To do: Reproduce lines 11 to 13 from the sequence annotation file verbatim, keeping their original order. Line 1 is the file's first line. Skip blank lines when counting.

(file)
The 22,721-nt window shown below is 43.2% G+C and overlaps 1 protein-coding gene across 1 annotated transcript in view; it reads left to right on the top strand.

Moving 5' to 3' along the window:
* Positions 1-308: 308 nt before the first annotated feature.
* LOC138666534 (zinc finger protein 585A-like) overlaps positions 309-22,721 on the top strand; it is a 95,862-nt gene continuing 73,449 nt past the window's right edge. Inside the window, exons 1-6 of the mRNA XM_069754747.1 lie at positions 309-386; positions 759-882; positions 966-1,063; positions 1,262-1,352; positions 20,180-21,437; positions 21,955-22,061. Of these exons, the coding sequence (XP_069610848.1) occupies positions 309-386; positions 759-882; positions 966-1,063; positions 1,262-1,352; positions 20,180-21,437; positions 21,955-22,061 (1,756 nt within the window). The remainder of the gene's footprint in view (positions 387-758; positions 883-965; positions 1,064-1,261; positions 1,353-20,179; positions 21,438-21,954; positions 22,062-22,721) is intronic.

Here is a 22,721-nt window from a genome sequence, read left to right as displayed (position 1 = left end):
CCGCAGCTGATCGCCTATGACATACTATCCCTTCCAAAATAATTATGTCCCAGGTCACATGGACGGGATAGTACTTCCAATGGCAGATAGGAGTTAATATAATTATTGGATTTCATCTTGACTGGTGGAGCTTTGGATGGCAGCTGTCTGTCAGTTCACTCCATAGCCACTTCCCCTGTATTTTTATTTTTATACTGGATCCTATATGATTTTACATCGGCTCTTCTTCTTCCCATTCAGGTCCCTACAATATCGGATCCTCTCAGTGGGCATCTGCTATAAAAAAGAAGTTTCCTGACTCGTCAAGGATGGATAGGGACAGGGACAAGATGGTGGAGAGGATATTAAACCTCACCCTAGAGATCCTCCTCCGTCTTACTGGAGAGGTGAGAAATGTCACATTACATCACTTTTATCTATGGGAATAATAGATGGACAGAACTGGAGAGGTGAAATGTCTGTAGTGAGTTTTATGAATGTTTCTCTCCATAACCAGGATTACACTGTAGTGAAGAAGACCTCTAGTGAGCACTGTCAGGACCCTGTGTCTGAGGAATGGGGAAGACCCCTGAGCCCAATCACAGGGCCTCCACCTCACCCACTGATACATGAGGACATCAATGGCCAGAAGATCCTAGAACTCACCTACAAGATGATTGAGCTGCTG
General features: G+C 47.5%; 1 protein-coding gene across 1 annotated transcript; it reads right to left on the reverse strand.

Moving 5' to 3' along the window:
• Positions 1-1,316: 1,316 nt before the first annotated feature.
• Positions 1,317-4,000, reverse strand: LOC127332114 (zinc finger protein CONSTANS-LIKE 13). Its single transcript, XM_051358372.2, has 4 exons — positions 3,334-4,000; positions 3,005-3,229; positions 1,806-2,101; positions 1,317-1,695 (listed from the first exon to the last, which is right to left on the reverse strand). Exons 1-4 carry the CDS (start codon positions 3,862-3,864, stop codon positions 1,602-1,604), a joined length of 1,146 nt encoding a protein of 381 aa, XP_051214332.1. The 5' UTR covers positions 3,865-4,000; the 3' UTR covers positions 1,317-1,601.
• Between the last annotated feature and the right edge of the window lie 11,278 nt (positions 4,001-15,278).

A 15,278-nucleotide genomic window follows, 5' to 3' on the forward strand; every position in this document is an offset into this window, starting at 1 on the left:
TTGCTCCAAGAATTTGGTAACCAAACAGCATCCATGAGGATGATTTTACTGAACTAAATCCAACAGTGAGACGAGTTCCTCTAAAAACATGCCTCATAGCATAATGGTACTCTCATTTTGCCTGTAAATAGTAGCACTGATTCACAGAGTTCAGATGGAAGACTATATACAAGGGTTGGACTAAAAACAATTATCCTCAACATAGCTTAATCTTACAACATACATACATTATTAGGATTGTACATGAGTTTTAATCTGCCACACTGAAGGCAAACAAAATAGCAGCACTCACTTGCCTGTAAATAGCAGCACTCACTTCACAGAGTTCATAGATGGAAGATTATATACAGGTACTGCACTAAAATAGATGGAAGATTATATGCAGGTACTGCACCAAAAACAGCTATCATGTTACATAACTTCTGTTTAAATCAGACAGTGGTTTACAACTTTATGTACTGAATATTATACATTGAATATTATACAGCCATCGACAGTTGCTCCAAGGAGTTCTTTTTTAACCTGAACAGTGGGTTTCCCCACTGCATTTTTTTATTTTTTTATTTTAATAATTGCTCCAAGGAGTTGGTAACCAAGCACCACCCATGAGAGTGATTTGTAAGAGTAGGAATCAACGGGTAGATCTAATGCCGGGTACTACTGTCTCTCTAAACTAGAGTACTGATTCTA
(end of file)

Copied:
• Between the last annotated feature and the right edge of the window lie 11,278 nt (positions 4,001-15,278).

A 15,278-nucleotide genomic window follows, 5' to 3' on the forward strand; every position in this document is an offset into this window, starting at 1 on the left:
TTGCTCCAAGAATTTGGTAACCAAACAGCATCCATGAGGATGATTTTACTGAACTAAATCCAACAGTGAGACGAGTTCCTCTAAAAACATGCCTCATAGCATAATGGTACTCTCATTTTGCCTGTAAATAGTAGCACTGATTCACAGAGTTCAGATGGAAGACTATATACAAGGGTTGGACTAAAAACAATTATCCTCAACATAGCTTAATCTTACAACATACATACATTATTAGGATTGTACATGAGTTTTAATCTGCCACACTGAAGGCAAACAAAATAGCAGCACTCACTTGCCTGTAAATAGCAGCACTCACTTCACAGAGTTCATAGATGGAAGATTATATACAGGTACTGCACTAAAATAGATGGAAGATTATATGCAGGTACTGCACCAAAAACAGCTATCATGTTACATAACTTCTGTTTAAATCAGACAGTGGTTTACAACTTTATGTACTGAATATTATACATTGAATATTATACAGCCATCGACAGTTGCTCCAAGGAGTTCTTTTTTAACCTGAACAGTGGGTTTCCCCACTGCATTTTTTTATTTTTTTATTTTAATAATTGCTCCAAGGAGTTGGTAACCAAGCACCACCCATGAGAGTGATTTGTAAGAGTAGGAATCAACGGGTAGATCTAATGCCGGGTACTACTGTCTCTCTAAACTAGAGTACTGATTCTA